A decent enough opening, but I’m not sure it’s totally grabbing me yet. 6/10.

I said during The Curse of Fenric that it felt like they were making the show for an older audience all of a sudden, but I’d like to take that back, because this is the most ‘kids TV’ the series has been since Season Twenty-Four, and not really in a good way. There’s something about the whole atmosphere of this story which feels more lightweight than the last few adventures, and the biggest part of that is the way the cast are pitching their performances.

For the guest cast it’s sort of excusable. Christopher Bowen as Mordred is especially going quite broad — almost pantomime — in his delivery, and I think Angela Bruce is aiming towards a younger audience, too. The person who suffers the most from this, though, is Sylvester McCoy. During Season Twenty-Four I commented that he wasn’t always the best at anger, and it was this story I was specifically thinking of. It’s a later moment which sprung to mind the quickest, but he seems to be going especially broad in this episode, almost sending the whole thing up with gurning and bizarre choices of delivery. It’s a huge shame because he’s been especially good during the last few stories, and yet when I watch this one I think I can see what people mean when they say they’re not keen on his incarnation. He feels like a caricature here in a way I don’t think he does anywhere else.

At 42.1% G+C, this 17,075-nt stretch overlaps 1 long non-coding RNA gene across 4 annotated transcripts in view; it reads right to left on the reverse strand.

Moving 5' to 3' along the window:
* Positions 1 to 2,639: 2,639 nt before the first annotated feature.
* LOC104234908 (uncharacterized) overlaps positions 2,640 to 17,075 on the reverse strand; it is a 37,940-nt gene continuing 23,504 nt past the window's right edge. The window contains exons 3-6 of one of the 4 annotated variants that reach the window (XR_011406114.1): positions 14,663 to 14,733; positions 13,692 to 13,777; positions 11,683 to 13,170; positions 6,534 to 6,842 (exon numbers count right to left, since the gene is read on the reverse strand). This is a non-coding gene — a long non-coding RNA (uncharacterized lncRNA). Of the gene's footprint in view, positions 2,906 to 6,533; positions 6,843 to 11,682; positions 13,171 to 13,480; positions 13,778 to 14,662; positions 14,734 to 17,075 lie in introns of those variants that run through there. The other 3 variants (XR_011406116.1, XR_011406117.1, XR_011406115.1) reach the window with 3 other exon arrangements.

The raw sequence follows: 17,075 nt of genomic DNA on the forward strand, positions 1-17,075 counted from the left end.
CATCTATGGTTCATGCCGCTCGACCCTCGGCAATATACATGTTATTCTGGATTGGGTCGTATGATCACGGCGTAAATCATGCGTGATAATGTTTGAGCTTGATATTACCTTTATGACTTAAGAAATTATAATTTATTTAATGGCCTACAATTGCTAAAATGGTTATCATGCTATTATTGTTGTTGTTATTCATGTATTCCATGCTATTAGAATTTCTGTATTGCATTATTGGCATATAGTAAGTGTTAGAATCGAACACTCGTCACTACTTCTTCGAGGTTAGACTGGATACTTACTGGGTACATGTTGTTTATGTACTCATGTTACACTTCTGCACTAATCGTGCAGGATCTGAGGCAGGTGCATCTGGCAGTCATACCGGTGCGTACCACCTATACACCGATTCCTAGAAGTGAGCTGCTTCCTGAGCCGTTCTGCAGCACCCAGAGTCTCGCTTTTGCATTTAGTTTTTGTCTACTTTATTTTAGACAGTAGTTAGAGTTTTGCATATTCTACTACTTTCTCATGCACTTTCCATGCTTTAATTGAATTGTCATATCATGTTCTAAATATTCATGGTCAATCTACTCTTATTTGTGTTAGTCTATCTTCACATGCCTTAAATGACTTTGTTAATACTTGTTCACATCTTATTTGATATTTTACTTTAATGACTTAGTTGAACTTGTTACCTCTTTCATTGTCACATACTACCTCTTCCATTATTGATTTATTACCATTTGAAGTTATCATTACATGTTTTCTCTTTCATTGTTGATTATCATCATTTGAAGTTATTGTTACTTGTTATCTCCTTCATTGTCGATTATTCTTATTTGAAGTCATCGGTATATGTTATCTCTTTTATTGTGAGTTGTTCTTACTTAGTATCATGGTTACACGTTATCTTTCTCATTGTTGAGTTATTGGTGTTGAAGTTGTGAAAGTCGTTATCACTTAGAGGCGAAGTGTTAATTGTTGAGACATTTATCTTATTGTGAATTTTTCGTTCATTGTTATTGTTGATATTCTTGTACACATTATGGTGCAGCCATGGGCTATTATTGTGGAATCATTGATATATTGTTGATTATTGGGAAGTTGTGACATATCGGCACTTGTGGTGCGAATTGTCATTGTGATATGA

I think his performance here — along with the choices of some of the guest cast — actively works to undermine the story, and that’s a pity because this episode contains some of the most interesting ideas we’ve seen in the show. I love the casual revelation of the mysterious text at the archeological dig site;

Peter Warmsley: ‘That’s a bit of a mystery. No one’s been able to decipher
the carving.’
Doctor Who: ‘It says, “Dig Hole Here”.’
Peter Warmsley: ‘Extraordinary! What does it say that in?’
Doctor Who: ‘My handwriting.’

That’s the kind of thing Steven Moffat would do with the show twenty years later, and it’s a brilliant idea. Cheeky, fun, and just mysterious enough to keep you guessing. I also love the moment inside the ship where Doctor Who’s able to open a locked door simply by telling it to open. Again, it’s a very Moffat thing, laces with a bit of Douglas Adams. In fairness, both of these moments are played brilliantly by McCoy, which just makes his choices elsewhere all the more frustrating.

There’s some lovely dialogue in here, too, which sounds plausibly Athurian. ‘Do you not ride the ship of time?’ asks Ancelyn. ‘Does it not deceive the senses being larger within than out?’. I’m also a big fan of Morgaine stopping her attack to pay respect to the soldiers of the world wars — it’s such a nice bit of character work which sells the idea of honour among her people incredibly well. I enjoy her first confrontation with the Brigadier, and I don’t think I’ve ever appreciated before that Jean Marsh appears in both Nicholas Courtney’s first and last Doctor Who stories — and she doesn’t appear in any in between the two, while he’s in loads.

I’m dropping to a 5/10 for this one — the great ideas are offset by the general air of CBBC.

< Day 357 | Day 359 >



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Will Brooks

English Boy in Wales. Freelance Writer and Designer. Doctor Who Art for Big Finish, Titan Comics, Cubicle 7. TARDIS Fan. Pinstripe Counter.